“Like most blind people, I found getting a job a struggle and even wondered if I had wasted my time.” ~Christina Holtzclaw
Christina Holtzclaw is a wife, mom, and Assistant Director at the Center for Independent Living. She has also shared other words of wisdom here on Bold Blind Beauty in Blind Beauty Issue #3 and Eyesight, Judgement & Independence.
The Early Years
Born almost blind, I learned to navigate the foothills of the Appalachian Mountains at an early age. Wading in the streams, hiking, fishing, and picking strawberries and honeysuckles has always been part of my life.
I was the first blind child to enter the public school system after the Rehabilitation Act passed. This act granted children with disabilities access to public schools. With very little assistive technology available at the time, I began Braille and typing when I was 6 years old.
Attending the blind school nearly 150 miles away from my family was a possibility if I couldn’t keep up with my sighted peers. I recall being told this before Christmas in my 1st-grade year. I vividly remember facing it with such innocence and naïvety. My focus was on Santa coming and bringing my new doll and in a month, I would turn seven years old.
I didn’t realize I was blind because I had always been treated the same as my sighted brother and sister. My school years were a rollercoaster of trial and error as the schools tried to create a space for me. I did not have other blind children in my life, so I learned about Country Singer Ronnie Milsap at our county fair when I was seven years old. He is my friend to this day and is credited with much of my success.
When I graduated high school, I won scholarships to attend a private college where I earned a Bachelor Of Science degree in Psychology. I also got my first guide dog named Chloe who lived with me in the dorms until I graduated.
Like most blind people, I found getting a job a struggle and even wondered if I had wasted my time. I finally took a job at a sheltered workshop for a while and later obtained a customer service job. During this time, I got married and had four children, 3 sons, and 1 daughter.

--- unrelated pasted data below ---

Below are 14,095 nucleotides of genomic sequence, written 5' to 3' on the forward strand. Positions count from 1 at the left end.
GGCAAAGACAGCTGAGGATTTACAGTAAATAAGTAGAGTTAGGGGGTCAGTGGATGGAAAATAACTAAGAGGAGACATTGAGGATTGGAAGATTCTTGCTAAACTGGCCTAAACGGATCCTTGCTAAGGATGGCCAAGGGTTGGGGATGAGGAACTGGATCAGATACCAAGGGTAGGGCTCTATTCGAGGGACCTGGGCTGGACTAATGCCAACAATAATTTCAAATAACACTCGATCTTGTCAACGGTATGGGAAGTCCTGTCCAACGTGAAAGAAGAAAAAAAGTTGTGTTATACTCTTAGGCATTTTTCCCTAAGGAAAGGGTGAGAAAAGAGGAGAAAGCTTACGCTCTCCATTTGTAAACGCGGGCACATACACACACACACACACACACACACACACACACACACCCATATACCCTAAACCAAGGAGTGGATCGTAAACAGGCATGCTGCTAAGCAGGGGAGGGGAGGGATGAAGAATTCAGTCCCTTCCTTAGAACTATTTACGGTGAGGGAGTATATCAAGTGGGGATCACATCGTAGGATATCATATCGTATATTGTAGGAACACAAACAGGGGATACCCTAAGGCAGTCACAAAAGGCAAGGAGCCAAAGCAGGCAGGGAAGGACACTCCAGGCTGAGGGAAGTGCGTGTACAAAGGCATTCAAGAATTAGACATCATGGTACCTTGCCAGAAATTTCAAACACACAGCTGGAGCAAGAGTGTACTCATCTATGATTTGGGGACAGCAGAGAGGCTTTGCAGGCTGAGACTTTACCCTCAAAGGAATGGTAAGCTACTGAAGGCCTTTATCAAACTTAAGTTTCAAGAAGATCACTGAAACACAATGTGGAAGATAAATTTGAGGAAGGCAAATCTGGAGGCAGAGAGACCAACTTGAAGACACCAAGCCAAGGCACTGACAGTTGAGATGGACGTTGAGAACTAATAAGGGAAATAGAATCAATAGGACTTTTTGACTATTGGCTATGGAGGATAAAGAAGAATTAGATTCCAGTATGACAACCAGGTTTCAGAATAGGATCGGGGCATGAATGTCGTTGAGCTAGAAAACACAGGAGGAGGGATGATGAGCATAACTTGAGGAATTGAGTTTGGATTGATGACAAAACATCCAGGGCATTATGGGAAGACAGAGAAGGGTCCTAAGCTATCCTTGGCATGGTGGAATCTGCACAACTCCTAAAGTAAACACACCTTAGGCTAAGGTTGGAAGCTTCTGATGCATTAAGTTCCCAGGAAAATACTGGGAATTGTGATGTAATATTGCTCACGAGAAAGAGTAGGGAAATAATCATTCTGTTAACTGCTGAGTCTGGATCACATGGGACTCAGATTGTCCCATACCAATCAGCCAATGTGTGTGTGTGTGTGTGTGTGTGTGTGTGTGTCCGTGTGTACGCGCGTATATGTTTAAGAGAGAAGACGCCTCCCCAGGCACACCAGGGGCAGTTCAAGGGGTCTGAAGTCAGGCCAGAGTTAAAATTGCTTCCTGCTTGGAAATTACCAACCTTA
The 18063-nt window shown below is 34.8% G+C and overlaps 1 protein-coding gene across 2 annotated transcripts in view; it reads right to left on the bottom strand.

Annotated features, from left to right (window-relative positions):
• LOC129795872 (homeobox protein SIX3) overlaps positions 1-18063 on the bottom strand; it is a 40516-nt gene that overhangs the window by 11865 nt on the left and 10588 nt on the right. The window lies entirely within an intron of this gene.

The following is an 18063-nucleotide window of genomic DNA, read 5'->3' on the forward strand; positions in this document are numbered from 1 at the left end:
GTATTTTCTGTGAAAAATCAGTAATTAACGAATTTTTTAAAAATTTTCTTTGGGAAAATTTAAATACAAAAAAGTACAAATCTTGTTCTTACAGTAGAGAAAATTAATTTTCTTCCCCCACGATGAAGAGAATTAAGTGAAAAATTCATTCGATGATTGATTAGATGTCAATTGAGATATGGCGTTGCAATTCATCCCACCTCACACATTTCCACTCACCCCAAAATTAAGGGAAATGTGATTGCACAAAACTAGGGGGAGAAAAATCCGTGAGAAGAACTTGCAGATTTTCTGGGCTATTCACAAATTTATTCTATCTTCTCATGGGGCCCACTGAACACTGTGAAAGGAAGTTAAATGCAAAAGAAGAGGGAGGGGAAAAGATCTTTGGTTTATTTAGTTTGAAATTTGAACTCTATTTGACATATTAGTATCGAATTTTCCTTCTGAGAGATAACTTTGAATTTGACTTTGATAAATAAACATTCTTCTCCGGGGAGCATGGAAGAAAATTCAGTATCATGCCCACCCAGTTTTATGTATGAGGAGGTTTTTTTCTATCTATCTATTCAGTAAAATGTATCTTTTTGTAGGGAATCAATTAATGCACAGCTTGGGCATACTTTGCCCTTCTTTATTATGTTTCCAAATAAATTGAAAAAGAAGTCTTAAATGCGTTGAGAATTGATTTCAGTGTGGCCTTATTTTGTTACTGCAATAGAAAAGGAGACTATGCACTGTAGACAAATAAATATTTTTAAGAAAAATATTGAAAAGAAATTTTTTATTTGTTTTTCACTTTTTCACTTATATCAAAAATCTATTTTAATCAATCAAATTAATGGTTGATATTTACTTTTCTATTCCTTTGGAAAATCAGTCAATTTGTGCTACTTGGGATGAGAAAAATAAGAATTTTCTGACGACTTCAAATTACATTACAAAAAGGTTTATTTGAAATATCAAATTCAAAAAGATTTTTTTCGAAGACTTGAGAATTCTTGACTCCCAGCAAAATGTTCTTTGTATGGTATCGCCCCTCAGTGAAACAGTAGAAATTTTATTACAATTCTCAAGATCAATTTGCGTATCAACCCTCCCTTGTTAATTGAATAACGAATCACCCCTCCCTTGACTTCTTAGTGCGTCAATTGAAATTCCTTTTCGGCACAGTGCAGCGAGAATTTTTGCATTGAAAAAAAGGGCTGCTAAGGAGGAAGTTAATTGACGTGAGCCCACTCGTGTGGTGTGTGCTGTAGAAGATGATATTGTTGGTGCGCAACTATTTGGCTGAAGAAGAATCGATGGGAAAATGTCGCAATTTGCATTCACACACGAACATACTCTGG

Being a blind mother has been an adventure. Often, people find it easy to want to interfere using blindness as an excuse although I’ve supported my family and have been a loving mother.
In 2004, I was contacted by the Center For Independent Living (CIL) to help open a new center. I was excited to build the center from the ground up and have been with CIL for 14 years now.
As the assistant director, I love my job and being able to help others. I have learned so much from the people with disabilities that I have the honor of knowing. The position I’m blessed with has helped me grow, learn, and face my blindness as I help others.
Thriving With Blindness
My vision took a turn for the worse in 2010 when I got glaucoma. The glaucoma pressure was uncontrolled and after surgeries and many medications, I lost my remaining eyesight in October of 2016. One of the most difficult things about losing my vision for me has been not seeing my family and friends. But, I have learned over the years, that I can still see them in different ways.
I have my guide dog, Felicia, now and am constantly adjusting and trying new technology. My goal is to continue to assist people with disabilities on a local, state, and national level. I work with the Council and Federation of Georgia, the FCC panel, NCIL committees and serve on various transportation groups to promote access for people with disabilities. I always hope to pave a better way for those with disabilities who come behind me. The one thing I’m determined is to never allow blindness to stop me.
Christina Holtzclaw Image Descriptions:
In the featured image, Christina is posing in a wooded area with her right hand against a tree. She is holding her white cane in her left hand and wearing blue jeans with a black top. Sporting oversized sunglasses, she smiles for the camera while cloaked in a red, black and white flyaway jacket.
The photo included with the post, is a close up of Christina flashing her megawatt smile. Her blond falls over her left shoulder while her bangs frame her face. Christina is wearing a dark brown and tan-colored print top with a dark brown beaded necklace.